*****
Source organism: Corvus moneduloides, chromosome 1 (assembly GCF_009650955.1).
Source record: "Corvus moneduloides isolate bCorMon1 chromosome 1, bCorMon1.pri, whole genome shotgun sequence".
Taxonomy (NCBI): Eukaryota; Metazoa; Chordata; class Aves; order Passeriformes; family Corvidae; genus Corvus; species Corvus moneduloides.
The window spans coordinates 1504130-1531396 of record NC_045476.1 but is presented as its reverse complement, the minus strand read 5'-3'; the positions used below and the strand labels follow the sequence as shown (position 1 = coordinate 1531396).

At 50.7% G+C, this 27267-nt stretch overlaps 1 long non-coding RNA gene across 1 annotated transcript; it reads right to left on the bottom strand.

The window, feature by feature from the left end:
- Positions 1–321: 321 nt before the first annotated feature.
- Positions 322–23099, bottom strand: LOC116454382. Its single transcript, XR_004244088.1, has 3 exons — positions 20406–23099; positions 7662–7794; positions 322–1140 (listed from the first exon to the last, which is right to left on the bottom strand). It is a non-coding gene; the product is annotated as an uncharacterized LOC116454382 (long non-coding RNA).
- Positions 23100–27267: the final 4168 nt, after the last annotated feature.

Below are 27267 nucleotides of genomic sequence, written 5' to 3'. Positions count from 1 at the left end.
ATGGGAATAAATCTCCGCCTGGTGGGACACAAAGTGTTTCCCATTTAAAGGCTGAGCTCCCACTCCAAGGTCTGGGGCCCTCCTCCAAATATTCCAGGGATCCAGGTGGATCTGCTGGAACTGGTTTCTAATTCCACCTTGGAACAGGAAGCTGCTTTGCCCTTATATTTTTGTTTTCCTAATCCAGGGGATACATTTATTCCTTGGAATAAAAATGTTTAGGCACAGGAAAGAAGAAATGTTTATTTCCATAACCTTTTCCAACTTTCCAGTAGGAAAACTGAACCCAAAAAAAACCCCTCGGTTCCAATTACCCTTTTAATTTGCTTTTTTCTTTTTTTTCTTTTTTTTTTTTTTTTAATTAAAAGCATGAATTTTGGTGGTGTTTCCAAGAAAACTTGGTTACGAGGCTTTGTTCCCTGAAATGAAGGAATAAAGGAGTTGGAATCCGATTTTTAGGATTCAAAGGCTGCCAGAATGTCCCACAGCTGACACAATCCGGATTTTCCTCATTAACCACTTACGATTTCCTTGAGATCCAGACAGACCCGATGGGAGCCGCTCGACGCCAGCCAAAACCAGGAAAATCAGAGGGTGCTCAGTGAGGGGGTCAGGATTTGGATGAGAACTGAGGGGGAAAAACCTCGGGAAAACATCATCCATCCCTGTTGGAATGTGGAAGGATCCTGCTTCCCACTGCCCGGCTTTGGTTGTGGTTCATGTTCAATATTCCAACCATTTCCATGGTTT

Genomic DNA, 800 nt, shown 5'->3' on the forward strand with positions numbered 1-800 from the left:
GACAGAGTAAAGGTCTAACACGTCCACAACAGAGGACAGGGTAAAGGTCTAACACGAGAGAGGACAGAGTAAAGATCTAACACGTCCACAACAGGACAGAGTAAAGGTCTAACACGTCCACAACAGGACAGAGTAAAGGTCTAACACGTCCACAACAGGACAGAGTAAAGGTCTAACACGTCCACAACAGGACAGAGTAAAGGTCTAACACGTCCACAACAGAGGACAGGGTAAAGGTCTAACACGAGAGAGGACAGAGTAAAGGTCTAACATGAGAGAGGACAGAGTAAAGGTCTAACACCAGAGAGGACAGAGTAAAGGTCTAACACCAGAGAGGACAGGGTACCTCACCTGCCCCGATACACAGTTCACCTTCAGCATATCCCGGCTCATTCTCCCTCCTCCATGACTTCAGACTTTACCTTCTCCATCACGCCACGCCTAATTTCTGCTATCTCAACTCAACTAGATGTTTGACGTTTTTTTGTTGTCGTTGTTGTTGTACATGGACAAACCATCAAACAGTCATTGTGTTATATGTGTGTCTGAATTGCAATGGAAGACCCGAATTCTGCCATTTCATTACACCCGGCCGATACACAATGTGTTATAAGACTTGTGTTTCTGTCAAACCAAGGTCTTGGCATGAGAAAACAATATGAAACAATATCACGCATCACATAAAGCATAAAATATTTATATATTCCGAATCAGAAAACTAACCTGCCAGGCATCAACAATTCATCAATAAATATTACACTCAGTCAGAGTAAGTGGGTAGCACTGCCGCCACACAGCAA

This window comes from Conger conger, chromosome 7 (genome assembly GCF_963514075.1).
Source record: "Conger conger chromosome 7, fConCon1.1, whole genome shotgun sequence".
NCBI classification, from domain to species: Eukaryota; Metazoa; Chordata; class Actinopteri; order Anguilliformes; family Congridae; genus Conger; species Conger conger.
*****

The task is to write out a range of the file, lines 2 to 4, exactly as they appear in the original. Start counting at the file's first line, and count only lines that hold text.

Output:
Source record: "Corvus moneduloides isolate bCorMon1 chromosome 1, bCorMon1.pri, whole genome shotgun sequence".
Taxonomy (NCBI): Eukaryota; Metazoa; Chordata; class Aves; order Passeriformes; family Corvidae; genus Corvus; species Corvus moneduloides.
The window spans coordinates 1504130-1531396 of record NC_045476.1 but is presented as its reverse complement, the minus strand read 5'-3'; the positions used below and the strand labels follow the sequence as shown (position 1 = coordinate 1531396).